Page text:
Cameron under pressure as public backs sugar tax
David Cameron is facing renewed demands to embrace a sugar tax to tackle Britain’s growing obesity crisis after a new poll found more than half of voters backed the idea.
Support for a levy on sugary drinks and food is now running at 53%, according to the findings, shared with the Observer, of a representative sample* of more than 2,000 people. ComRes asked them: “To what extent do you support or oppose the introduction of taxes on unhealthy food and drinks to improve child health?”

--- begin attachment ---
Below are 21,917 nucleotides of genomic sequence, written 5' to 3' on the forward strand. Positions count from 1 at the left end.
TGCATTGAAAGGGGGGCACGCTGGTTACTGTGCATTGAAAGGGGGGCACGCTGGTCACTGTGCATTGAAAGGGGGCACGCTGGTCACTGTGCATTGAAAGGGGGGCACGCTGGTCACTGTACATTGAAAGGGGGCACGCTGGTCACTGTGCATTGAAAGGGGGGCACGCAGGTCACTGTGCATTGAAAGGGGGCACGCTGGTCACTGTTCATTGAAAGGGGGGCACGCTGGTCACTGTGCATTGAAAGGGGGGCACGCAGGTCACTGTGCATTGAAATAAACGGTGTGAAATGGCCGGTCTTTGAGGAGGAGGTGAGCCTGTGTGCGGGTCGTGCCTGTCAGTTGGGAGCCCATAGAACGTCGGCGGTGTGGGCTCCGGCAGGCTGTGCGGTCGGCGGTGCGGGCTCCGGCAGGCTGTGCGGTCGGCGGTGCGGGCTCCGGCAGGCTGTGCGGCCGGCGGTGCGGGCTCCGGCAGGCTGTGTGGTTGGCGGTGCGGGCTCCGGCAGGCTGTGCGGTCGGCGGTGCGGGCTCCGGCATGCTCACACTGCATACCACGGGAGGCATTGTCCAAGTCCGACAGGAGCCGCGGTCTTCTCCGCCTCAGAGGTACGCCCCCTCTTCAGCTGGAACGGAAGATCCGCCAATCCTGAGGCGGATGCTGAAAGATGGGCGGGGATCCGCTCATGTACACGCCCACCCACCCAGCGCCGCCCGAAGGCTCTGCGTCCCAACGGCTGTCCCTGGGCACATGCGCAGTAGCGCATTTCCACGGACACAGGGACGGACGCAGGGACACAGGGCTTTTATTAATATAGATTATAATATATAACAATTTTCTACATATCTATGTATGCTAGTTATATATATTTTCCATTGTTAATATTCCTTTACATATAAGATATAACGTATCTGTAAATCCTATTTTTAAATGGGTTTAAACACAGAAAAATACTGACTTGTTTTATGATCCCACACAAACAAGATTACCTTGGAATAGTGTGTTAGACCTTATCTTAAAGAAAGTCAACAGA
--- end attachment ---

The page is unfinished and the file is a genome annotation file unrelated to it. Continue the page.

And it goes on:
The poll comes at the end of a week in which the government’s health advisers recommended urgent adoption of a sugar tax, but the prime minister made clear his strong opposition to it. The disclosure that a majority favour such a move, even though it would increase the cost of many soft drinks and sweet foods, has prompted senior doctors to urge Cameron to include it in his forthcoming strategy to tackle childhood obesity.